Local network dedicated servers

This only applies to Classic (v) servers.

A common problem for server administrators is the inability to connect to your own server via another machine on your local network. A typical scenario for this is that you have a Classic server running on a dedicated machine, and you have your own machine which you play on. They're both connected to the same router/switch, and have internal IP's with the octets 'x.x'. Normally, connecting via the URL generated for your server will result in an error message claiming that the server is offline.

To correct this, you must add a function to the end of your URL, bookmarks, or whatever else you connect by. The function is: ?override=true

Previously, (before the beta and website update) this was &override=true. This caused much confusion since the change was not announced by Mojang, and wasn't announced on the website applet pages either. Before the update, connecting to your own URL via the website resulted in red text under the applet window saying "If you can't connect, try this link instead." The link returned the same thing, with the &override=true affixed to the end.

Note: This situation does not effect Beta servers, and you should be able to connect via an internal or external IP.

The SRV record

Java edition since also supports using custom ports without requiring the player to type it. This is achieved by using a SRV record (for "service") in the DNS. The SRV record tells Minecraft the actual host and port to use; some DynDNS services and most static DNS services allow you to set it up.[1]

To manually verify the SRV record, use (assuming the player-facing domain is ""):

> nslookup -q=srv Server: UnKnown Address: [REDACTED] Non-authoritative answer: SRV service location: priority = 5 weight = 5 port = svr hostname =

FAQ (frequently asked questions)

Q: I have a problem which is not answered in here! What should I do to?

A: Go to the Minecraft Forums and post your problem there. To help you, they need the following information:

  • Operating system
  • Version of Java
  • One machine or multiple computers
  • Exact description of the problem
  • Steps you have taken to solve the problem
  • Any errors you encountered
  • Screenshots of the problem (if possible)
  • Anything else that might help us to solve your problem - there almost never is too much information (passwords would be too much information!)

And please, if we were able to help you, post where the problem was exactly and what the fix was for that. Other people will appreciate that (and we will be able to get a grip on the common problems)!

Q: On a Windows computer, when I double click the batch file it opens a command prompt window, but quickly disappears and the server does not start.

A: Right-click your .bat program and hit edit; add a new line and type save and run the file. If it says invalid path, it is probably due to an incorrect path to java.exe/javaw.exe or your Minecraft server jar file. You may just need to change to . Or search your system for java.exe/javaw.exe and adjust the path accordingly. (It's probably under or .) Also, you must have the offline version of Java installed—not just the Java plug-in for your browser.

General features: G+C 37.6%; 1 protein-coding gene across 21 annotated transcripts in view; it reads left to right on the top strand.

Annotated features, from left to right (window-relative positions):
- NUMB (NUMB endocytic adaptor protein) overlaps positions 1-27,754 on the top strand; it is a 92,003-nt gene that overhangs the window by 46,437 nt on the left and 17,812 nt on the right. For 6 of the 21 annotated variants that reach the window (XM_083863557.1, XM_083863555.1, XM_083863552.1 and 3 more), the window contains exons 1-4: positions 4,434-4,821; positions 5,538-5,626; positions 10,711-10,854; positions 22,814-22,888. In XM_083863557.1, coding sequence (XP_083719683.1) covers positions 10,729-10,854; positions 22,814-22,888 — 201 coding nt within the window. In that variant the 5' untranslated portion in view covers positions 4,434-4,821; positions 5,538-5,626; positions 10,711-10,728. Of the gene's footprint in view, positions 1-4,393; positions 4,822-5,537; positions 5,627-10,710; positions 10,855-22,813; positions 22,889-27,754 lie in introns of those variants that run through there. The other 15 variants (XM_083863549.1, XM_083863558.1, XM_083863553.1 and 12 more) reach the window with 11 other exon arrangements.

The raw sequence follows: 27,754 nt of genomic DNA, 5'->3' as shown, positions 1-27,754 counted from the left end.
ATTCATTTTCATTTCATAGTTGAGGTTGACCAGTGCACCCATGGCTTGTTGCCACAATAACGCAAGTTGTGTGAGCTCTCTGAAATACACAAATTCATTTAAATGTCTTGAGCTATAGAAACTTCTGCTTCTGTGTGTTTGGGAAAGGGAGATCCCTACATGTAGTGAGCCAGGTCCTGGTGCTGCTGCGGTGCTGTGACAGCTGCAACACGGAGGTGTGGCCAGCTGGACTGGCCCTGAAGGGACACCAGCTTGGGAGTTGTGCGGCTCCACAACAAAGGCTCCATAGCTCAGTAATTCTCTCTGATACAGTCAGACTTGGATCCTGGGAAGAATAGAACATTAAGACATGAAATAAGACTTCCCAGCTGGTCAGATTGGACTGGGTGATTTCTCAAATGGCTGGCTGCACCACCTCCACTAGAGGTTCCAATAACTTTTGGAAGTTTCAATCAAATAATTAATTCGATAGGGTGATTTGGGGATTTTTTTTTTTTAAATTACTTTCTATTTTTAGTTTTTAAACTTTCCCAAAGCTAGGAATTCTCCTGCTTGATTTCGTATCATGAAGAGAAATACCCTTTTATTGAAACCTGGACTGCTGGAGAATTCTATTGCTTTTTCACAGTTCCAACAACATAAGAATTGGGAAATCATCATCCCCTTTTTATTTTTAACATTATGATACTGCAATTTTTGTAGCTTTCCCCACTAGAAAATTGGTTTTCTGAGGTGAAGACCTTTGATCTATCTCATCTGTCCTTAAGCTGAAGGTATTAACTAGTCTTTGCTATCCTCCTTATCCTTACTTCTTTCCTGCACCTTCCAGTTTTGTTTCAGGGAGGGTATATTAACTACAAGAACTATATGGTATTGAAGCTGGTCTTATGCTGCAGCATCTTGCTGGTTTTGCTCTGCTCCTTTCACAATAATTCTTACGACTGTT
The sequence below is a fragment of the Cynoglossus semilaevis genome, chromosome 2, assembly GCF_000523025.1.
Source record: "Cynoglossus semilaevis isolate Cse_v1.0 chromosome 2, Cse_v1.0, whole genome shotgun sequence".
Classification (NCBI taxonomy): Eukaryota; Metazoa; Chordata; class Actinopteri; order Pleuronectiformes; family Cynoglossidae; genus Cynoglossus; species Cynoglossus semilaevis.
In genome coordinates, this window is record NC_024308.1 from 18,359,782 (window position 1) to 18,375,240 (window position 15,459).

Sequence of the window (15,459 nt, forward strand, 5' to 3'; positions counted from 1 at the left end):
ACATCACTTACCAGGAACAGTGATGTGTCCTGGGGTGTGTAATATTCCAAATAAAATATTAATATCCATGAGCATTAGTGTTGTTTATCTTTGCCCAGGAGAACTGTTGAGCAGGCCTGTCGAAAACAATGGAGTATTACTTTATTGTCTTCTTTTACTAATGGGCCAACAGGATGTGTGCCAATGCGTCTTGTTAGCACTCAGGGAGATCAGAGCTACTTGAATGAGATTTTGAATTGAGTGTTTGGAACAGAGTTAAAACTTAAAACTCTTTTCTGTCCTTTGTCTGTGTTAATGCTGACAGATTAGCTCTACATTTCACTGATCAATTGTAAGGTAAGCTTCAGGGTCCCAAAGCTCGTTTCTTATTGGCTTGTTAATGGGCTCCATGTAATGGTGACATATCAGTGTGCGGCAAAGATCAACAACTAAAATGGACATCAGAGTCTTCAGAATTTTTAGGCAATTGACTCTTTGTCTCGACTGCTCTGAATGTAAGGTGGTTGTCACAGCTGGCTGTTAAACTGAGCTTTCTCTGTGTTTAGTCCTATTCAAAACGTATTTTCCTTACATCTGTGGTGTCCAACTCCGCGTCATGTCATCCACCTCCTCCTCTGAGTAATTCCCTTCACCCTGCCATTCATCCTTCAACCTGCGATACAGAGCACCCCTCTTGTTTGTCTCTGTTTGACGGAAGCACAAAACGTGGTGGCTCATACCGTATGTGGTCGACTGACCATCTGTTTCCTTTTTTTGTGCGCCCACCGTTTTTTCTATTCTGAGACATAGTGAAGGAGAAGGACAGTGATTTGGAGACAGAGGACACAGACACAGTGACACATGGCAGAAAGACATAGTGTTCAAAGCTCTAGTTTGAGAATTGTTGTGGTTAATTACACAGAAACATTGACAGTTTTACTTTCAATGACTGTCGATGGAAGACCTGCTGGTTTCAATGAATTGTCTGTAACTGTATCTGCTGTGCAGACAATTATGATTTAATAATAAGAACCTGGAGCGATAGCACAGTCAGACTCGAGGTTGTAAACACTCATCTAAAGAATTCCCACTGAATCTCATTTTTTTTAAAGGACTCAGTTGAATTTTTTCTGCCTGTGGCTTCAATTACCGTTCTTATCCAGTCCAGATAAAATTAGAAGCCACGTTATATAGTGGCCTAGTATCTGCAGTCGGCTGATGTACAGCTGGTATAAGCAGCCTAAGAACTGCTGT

Q: Whenever I try to get the server up, it says "Failed to bind to port!".

A: The most common reason this happens is because you put an IP address in the server-ip field in your file. If the IP you specify isn't the same as any of your network interfaces, (your wireless or wired IPv4 from ipconfig/ifconfig/ip a) Minecraft will throw the port binding failure message. By leaving it blank, you let it bind to all interfaces. You will then be able to connect using localhost and people on your wired/wireless network (in the same subnet) can connect using the computers/server's (private) IP address.

Alternatively, the error can mean that you have tried to use a port that is already in use or that you do not have permission to use (ports < are privileged and require root/Administrator access to bind to). You can try a different port by changing it in your file in this line: .

Note: You should avoid using the following ports for your server as some ISPs may block these ports for security reasons and you shouldn't be running the Minecraft server as root (in the case of a Linux type OS and ports < ):

  • 21 (Used by most FTP Servers)
  • 22 (Used by Secure Shell daemon)
  • 25 (Used by Mail Servers for SMTP)
  • 53 (Used by DNS Servers)
  • 80 (Used by most Web Servers)
  • (Used by most Mail Servers for POP3)
  • (Used by Simple File Transfer Protocol)
  • (Used by Mail Servers for IMAP)
  • (SSL port for Web Servers)
  • (Used by most MySQL Servers)

Generally avoid any port below number , since those ports are generally referred as well-known ports and are registered with the IANA for important services.

Q: I tried to run the server with Solaris/OpenSolaris and got the following error: Operation interrupted at Method) at at at at gq.a(SourceFile) at ji.g(SourceFile) at ji.c(SourceFile) at [INFO] / lost connection

A: For whatever reason, out of all of the operating systems, only Solaris throws that exception when a thread interrupts a connection. A workaround is to change the default behavior on the command line:

java -Xmx1G -Xms32M -XX:-UseVMInterruptibleIO -XX:+UseConcMarkSweepGC \ -XX:+CMSIncrementalPacing -XX:ParallelGCThreads=$CPU_COUNT -XX:+AggressiveOpts\ -jar minecraft.jar nogui

This instructs Java to use an interruptible IO stack instead of the default IO that is sensitive to interrupted threads.